Reflection And Contemplation In Troye Sivan’s “In A Dream” EP

In any case, the EP is quintessentially Troye: vulnerable and honest, even as the sound dips into electronic pop.

Perhaps an indication of how conflicted Troye Sivan feels about his current state, the In A Dream EP captures a variety of contrasting emotions: one second, Troye is singing a soft, beautiful tune as he thinks about his ex; in the next moment, he is sultrily crooning to someone he finds attractive, unclear about whether he wants to do him or be him.

In any case, the EP is quintessentially Troye: vulnerable and honest, even as the sound dips into electronic pop.

While Blue Neighbourhood tells the story of Troye’s teenage years and Bloom delves into his quest for love coming to an end, In A Dream is significantly more reflective, sentimentally looking back on where things went wrong and taking steps to change for the better.

In doing this, the EP stitches together a small journey: a journey back home, as established by the opening track itself.

Take Yourself Home, the first song on the In A Dream EP, was released on the 1st of April as the lead single, and the video was preceded by an open call for freelance graphic designers and animation artists that were interested in collaborating with Troye.

The song — perhaps the most consequential one in the entire EP — sees Troye deciding to leave behind his life in Los Angeles and going back home, to where he came from.

The lyrics “If I’m gonna die, let’s die somewhere pretty” showcase Troye’s emerging feelings of detachment from the lifestyle he has created for himself in the last few years. He feels the need to reconnect with his roots, and seems to have done so, successfully — if his newest Instagram posts are anything to go by.

Being back in Australia during isolation, he says, brought him to the realisation that he can make music from pretty much anywhere in the world, and he was only in LA because he felt like he needed to be. Now, he explains, he has his work and some sort of emotional fulfillment to show for it.

The second track, Easy is different from Take Yourself Home in its theme. While Troye’s debut album Blue Neighbourhood had a song called Ease on it, the themes of Ease and Easy are also drastically different, almost worlds apart.

Easy, stunningly honest and painful,traces the deterioration of Troye’s relationship with his boyfriend — almost foreshadowed by the track Plum from Troye’s last album Bloom, in which he sings, “Even the sweetest plum has only got so long.”

In Easy, Troye implies infidelity on his part, heartbreakingly begging his partner to not leave him.

The following song, could cry just thinkin about you, is arguably the most vulnerable on the record — an interlude of sorts, the 52 second track unveils the outcome of their last argument. Troye and his partner have broken up, and the wound is still fresh.

This song is my personal favourite on the record, solely because of how purely it conveys what Troye feels.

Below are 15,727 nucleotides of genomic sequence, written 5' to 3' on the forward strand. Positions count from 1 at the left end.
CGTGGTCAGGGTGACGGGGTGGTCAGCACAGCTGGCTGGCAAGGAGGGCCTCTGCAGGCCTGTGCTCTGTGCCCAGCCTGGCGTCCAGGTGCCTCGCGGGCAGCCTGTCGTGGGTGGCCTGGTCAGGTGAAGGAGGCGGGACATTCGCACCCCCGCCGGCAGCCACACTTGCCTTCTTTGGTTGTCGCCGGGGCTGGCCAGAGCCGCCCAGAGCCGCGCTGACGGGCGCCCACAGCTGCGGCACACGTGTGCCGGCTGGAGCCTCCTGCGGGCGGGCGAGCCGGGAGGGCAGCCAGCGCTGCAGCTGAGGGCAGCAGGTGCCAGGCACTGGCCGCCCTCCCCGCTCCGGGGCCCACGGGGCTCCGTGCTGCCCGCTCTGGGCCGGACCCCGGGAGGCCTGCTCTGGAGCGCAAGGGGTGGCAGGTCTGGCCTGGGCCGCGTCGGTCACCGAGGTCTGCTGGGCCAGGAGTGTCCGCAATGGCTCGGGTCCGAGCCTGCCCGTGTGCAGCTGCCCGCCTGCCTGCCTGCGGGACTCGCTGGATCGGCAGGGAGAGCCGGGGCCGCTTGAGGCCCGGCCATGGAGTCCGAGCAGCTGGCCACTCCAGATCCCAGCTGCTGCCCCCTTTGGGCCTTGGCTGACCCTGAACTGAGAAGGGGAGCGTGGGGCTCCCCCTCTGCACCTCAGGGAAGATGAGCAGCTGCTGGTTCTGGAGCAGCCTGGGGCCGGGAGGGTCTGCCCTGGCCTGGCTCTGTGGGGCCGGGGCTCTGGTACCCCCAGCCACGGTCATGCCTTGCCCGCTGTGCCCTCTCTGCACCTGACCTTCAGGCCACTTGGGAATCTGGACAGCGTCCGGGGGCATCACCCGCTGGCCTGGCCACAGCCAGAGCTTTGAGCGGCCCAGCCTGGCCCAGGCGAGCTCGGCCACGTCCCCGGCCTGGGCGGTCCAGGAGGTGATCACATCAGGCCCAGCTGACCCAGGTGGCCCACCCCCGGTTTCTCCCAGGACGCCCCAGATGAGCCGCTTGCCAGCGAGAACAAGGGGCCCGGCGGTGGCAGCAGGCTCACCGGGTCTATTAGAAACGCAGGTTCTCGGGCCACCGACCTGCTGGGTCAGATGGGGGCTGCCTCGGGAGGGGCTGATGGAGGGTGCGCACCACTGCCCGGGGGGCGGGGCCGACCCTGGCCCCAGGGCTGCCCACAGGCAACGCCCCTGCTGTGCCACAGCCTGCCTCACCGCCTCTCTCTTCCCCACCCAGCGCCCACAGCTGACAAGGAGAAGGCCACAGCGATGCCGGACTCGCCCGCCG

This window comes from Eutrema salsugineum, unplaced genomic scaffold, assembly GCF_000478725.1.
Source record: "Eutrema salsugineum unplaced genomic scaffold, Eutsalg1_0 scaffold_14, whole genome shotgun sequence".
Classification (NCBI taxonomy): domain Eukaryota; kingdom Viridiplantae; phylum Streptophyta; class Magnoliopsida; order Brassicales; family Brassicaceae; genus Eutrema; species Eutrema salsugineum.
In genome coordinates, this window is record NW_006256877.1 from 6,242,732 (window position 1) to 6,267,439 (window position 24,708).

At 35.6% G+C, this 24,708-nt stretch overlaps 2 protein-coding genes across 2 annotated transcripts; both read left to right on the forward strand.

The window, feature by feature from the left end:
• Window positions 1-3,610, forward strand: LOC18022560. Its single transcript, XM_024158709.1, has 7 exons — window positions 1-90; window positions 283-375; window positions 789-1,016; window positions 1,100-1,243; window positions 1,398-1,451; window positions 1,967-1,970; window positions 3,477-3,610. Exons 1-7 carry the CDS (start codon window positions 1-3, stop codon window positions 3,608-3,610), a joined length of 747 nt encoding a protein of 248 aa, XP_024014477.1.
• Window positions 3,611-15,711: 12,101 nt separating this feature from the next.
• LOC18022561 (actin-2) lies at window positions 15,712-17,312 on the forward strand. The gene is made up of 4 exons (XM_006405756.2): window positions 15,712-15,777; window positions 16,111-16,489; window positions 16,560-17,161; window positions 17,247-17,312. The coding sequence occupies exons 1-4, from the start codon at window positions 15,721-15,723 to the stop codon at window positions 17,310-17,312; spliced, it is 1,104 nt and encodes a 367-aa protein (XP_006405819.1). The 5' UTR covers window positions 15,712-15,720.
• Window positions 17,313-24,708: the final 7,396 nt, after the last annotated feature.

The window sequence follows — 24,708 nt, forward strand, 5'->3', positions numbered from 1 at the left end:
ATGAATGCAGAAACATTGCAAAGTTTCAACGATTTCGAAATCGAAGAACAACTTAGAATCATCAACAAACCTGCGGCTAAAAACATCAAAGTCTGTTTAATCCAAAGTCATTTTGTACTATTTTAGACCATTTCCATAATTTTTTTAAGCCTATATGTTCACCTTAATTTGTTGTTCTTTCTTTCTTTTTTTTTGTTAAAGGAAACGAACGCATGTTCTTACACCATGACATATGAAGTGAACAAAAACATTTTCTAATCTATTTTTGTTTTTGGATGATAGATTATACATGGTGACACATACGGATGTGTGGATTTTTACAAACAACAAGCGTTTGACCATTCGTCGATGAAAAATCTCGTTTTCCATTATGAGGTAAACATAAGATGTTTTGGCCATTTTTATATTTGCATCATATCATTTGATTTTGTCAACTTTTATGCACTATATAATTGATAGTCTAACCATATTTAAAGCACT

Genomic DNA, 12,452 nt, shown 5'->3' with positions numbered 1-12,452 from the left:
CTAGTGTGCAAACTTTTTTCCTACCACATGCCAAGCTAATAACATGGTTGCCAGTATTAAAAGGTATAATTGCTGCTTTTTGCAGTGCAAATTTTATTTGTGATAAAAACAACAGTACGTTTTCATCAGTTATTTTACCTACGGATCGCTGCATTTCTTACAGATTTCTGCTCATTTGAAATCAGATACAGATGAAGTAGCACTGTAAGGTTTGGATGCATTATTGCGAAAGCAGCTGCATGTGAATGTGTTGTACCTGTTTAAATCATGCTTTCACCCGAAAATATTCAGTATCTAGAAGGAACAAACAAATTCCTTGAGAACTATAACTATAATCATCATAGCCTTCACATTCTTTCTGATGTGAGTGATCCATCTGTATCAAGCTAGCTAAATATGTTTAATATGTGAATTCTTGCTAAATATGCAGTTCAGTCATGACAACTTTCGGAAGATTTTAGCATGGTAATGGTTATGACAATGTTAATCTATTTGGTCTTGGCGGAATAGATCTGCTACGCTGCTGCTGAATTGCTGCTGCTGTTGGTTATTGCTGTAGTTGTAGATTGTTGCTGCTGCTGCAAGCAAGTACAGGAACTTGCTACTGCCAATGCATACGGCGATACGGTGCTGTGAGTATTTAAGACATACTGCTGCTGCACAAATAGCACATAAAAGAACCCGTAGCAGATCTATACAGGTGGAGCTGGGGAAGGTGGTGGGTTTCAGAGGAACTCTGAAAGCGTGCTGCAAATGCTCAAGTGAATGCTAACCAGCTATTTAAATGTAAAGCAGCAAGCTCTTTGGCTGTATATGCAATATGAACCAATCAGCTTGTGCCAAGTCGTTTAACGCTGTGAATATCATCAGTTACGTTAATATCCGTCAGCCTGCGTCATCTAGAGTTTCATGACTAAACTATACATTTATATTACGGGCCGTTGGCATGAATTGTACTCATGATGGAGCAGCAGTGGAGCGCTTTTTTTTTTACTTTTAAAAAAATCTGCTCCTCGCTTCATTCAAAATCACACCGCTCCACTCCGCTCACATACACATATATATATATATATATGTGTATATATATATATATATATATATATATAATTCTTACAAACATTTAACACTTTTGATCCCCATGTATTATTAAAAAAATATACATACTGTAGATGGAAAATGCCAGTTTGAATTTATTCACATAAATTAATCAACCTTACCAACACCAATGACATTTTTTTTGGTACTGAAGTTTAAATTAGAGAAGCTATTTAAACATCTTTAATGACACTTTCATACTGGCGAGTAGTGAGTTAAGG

It is impossible to not feel Troye’s pain as he sings, “Every line I write?is?something about you, every?guy I want looks something just?like you”, and finally realises that he’s going to find out who he is now, without the love of his life.

The next track, STUD, is a deviation from their relationship, focusing on body issues and the need for validation within the gay community, as well as the desire for sex.

Troye is simultaneously envious of and attracted to someone who “has all the muscles and features he wants.”

He wonders what it’s like to be big and strong, and is clearly unsure of himself in the way that he keeps repeating, “You’re into this, right?”

The song also has stronger elements of EDM, and explores dubstep.

The third single from the EP, Rager teenager! sees Troye reminiscing over his teenage years and the person that he used to be. He says that he is speaking to the part of himself that he had forgotten, the part that used to be full of hope for the future.

He also mentions “the season of screaming”, what is assumed to be the time he was coming to terms with being gay — a journey his first album is loosely based off.

The last song from the In A Dream EP, is another one that stands out to me as classic Troye. It’s everything about it — from the slightly poppy tune to the lyrics. In A Dream is the perfect closing track, with Troye reflecting on the end of his relationship, and everything that has happened since then, with a calmer mindset.

He sings about how he still sees his ex boyfriend in his dreams, but he knows he made the right choice, even if it was the hardest thing he ever had to do.

With his music, Troye Sivan always manages to explore newer sounds while also retaining the essence of his music. There is something so genuine and organic about the words he sings, that it is impossible to detach him from them. As a person, too, he manages to come across as grounded and determined to grow.

When Troye creates, he has something to say — and he always manages to say it remarkably.

The EP leaves the listener feeling wistful — if not deeply sad — as it ends. The person Troye is singing about breaking up with is the same person he thought he would spend his life with, the same person he wrote beautiful tracks like Lucky Strike and Animal about.

There is unimaginable power in making someone else feel the ups and downs of his relationship, and finally, the loss of his breakup, and leaving them poring over his ex’s Instagram account while feeling a hollow in their chest as they look at the pet dog that belonged to both Troye and his ex-boyfriend.

About the author

Saachi Gupta

Saachi Gupta is an LGBTQ+ activist, animal lover and the author of 'With Love, or Something Like That.' She is a strong believer in equality amongst mankind.
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